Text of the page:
Chalet Hotels IPO review – attractive business, but high debt a cause of concern

The initial public offer (IPO) of Chalet Hotels provides an option to invest in one of the few luxury hotel ownership chains in India with a growing presence in the segment and positioned to benefit from the current positive upcycle in the hospitality industry.

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About the company

Incorporated in 1986, Chalet, earlier know as Kenwood Hotels, is the hospitality arm of the K Raheja group. The company is the owner, developer and manager of upscale hotel properties in key cities in India. It has a brand partnership with Marriott with 90 percent of total hotel rooms managed by Marriott, and the rest self-managed by Chalet.

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What we like about Chalet Hotels

Sound operating performance – the company has reported a decent operating performance with revenue growth and operating margins of around 34 percent, higher than peers. Performance in H1FY19 was hit by foreign exchange losses.

Ownership model and favourable dynamics – Chalet is an ownership-based model, a quasi REIT structure. Majority of the profits and losses of its hotel properties come to the company with around 6-7 percent of revenue going to brand owners. Company is positioned to grab most of the benefits from the current upcycle in the hotel industry with a positive demand-supply situation.

Low-cost development and group benefits – Coming from a real estate group, the company has in-house expertise in the development of properties, procurement of land as well as low-cost material in bulk. This helps in bringing overall costs down, benefiting the margins.

Higher pricing power given the association with a strong brand – association with a strong brand like Marriott gives it a greater pricing power, which can help in fetching a premium over the average rates. Moreover, this also enables improved occupancies and RevPARs.

Reduction in FX exposure – around $70 million (Rs 500 crore) of the current debt is in the form of foreign currency loans. Consequently, adverse currency movement severely impacted profitability in H1FY19. The company plans to pay off around two-thirds of this exposure from the proceeds of the issue. This would help in reducing forex exposure.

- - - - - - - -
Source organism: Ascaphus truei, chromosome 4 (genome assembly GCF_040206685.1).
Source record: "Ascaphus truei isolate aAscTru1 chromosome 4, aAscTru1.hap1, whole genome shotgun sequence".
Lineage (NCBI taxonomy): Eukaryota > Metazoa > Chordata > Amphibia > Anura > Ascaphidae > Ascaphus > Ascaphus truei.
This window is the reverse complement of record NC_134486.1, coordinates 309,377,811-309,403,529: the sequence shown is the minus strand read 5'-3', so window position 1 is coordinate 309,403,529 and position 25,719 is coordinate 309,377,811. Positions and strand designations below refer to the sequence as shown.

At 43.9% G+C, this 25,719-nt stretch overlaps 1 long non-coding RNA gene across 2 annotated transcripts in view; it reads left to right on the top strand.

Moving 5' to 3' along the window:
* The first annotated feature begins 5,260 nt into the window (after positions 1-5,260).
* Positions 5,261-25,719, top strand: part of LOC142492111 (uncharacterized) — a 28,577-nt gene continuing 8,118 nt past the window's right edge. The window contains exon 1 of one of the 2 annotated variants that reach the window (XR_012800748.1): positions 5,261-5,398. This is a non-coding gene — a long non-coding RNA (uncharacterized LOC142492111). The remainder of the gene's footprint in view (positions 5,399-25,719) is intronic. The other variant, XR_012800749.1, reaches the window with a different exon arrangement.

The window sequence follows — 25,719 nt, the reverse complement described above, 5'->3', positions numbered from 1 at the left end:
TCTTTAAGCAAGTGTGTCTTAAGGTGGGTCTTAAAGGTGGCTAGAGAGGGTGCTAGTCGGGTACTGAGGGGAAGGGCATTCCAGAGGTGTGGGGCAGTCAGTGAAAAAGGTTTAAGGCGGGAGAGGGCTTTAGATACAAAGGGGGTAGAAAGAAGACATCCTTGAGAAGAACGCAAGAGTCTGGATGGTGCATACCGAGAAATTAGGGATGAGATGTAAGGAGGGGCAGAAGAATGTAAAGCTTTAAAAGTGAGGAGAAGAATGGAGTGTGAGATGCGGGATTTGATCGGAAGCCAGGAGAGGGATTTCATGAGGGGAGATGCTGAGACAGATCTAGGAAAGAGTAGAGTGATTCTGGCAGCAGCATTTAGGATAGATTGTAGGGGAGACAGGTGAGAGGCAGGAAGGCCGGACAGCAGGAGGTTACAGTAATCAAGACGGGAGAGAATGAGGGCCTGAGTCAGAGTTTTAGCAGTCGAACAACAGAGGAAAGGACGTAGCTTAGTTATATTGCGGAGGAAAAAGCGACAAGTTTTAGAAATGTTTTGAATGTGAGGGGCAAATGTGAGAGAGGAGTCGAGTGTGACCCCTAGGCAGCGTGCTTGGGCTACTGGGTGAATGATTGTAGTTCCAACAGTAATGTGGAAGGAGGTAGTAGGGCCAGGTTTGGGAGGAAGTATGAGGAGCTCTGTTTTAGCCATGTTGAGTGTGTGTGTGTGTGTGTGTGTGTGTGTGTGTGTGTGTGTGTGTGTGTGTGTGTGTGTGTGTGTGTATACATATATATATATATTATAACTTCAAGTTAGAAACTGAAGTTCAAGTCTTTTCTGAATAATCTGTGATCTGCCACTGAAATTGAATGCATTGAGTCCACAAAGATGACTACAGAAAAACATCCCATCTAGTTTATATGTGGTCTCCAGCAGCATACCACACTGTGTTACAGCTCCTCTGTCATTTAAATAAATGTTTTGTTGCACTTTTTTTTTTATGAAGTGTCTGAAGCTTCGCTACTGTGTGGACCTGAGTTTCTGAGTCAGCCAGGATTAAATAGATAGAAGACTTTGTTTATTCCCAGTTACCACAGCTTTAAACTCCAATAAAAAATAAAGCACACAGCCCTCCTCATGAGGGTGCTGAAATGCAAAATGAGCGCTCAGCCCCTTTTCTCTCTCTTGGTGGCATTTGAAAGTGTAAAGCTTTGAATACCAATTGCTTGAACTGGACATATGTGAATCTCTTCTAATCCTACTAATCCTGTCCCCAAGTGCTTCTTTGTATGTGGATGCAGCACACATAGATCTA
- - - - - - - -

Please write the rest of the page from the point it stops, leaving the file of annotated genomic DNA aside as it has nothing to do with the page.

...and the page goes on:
Attractive development pipeline – the company has an attractive portfolio of new assets and expansion in existing assets scheduled to flow in from 2021. This will provide a boost to revenue.

What makes us cautious on the IPO

High debt on balance sheet – The decent topline growth has come in at the cost of accumulated debt on the balance sheet of Chalet Hotels. The company has a debt-equity ratio of 5.3 times as of September 30, 2018. After repayment of the debt from the issue proceeds, this will go down to 3.7, still much higher than the industry average. Considering the asset-heavy model and capital intensive nature of the business, the debt limits the future expansion potential of the company.

Fixed charges could impact the company’s performance in times of a slowdown and this is a major cause of concern.

Highly cyclical industry – the hotel industry is highly cyclical with a close relation to economic growth. While the company will benefit from the upcycle it is also vulnerable to the industry downcycle, especially due to its high leverage. Any mismatch with the operational cycle and an economic weakness could aggravate the debt problem. With a debt coverage of only 1.3 times, the company’s performance could be substantially hit in a downcycle.

High Occupancy – the company is already operating at a good occupancy rate of around 70 percent. Given this, there is little room for growth from the occupancy route in the future.

Peer Analysis and valuation

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On analysing the performance of the company with its listed peers we see the topline growth in the past two years has been above the average peer growth. The earnings before interest, tax, depreciation and amortisation (EBITDA) margin is also ahead of peer average. However, the growth has come at a price and the company has accumulated debt on its balance sheet. Despite repayment post issue, there would be substantial debt on the books which could be a concern in down times. The company has an interest coverage of only around 1.3 times.

At the higher price band, Chalet’s IPO is priced at an EV/EBITDA (enterprise value to EBITDA) of 25 times in line with peers.

While we find the business attractive, the asset-heavy model resulting in heavy debt on the books is a major area of caution for investors. We would recommend only high-risk appetite investors with a long term view to look at subscribing to the stock.

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